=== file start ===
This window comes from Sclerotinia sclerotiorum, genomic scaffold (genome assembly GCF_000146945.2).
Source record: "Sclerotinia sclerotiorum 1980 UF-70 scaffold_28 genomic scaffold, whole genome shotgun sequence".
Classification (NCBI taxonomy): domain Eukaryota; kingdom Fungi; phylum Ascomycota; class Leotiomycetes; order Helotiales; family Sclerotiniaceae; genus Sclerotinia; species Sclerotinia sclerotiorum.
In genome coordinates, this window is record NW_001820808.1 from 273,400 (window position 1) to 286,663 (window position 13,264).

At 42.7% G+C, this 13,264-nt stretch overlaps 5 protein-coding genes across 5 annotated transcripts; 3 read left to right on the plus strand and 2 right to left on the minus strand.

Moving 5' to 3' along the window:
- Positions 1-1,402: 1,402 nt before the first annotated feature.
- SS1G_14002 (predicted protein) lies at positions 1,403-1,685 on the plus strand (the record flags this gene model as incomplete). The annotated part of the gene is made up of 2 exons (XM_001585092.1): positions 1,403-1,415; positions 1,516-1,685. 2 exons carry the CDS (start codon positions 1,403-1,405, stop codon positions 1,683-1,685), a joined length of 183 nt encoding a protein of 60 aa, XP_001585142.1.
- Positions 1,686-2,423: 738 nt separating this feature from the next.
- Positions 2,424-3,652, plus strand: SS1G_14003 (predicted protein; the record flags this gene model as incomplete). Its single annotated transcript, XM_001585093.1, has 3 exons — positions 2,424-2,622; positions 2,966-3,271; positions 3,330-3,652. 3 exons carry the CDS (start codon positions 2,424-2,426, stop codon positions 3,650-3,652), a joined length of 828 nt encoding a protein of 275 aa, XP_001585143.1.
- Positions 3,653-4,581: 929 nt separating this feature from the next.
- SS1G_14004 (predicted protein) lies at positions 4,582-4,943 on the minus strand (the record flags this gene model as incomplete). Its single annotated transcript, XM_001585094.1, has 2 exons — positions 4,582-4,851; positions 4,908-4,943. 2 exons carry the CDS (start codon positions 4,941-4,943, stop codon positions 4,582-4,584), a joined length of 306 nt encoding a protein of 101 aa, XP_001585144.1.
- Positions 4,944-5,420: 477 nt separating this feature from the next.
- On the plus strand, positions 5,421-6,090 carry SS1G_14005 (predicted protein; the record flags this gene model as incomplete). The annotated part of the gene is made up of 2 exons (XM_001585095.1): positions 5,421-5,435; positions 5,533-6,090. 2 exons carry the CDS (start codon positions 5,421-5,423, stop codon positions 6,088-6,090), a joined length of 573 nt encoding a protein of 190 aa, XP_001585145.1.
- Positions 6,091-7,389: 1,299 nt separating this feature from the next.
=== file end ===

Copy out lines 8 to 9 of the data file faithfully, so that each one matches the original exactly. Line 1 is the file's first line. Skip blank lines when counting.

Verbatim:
- SS1G_14002 (predicted protein) lies at positions 1,403-1,685 on the plus strand (the record flags this gene model as incomplete). The annotated part of the gene is made up of 2 exons (XM_001585092.1): positions 1,403-1,415; positions 1,516-1,685. 2 exons carry the CDS (start codon positions 1,403-1,405, stop codon positions 1,683-1,685), a joined length of 183 nt encoding a protein of 60 aa, XP_001585142.1.
- Positions 1,686-2,423: 738 nt separating this feature from the next.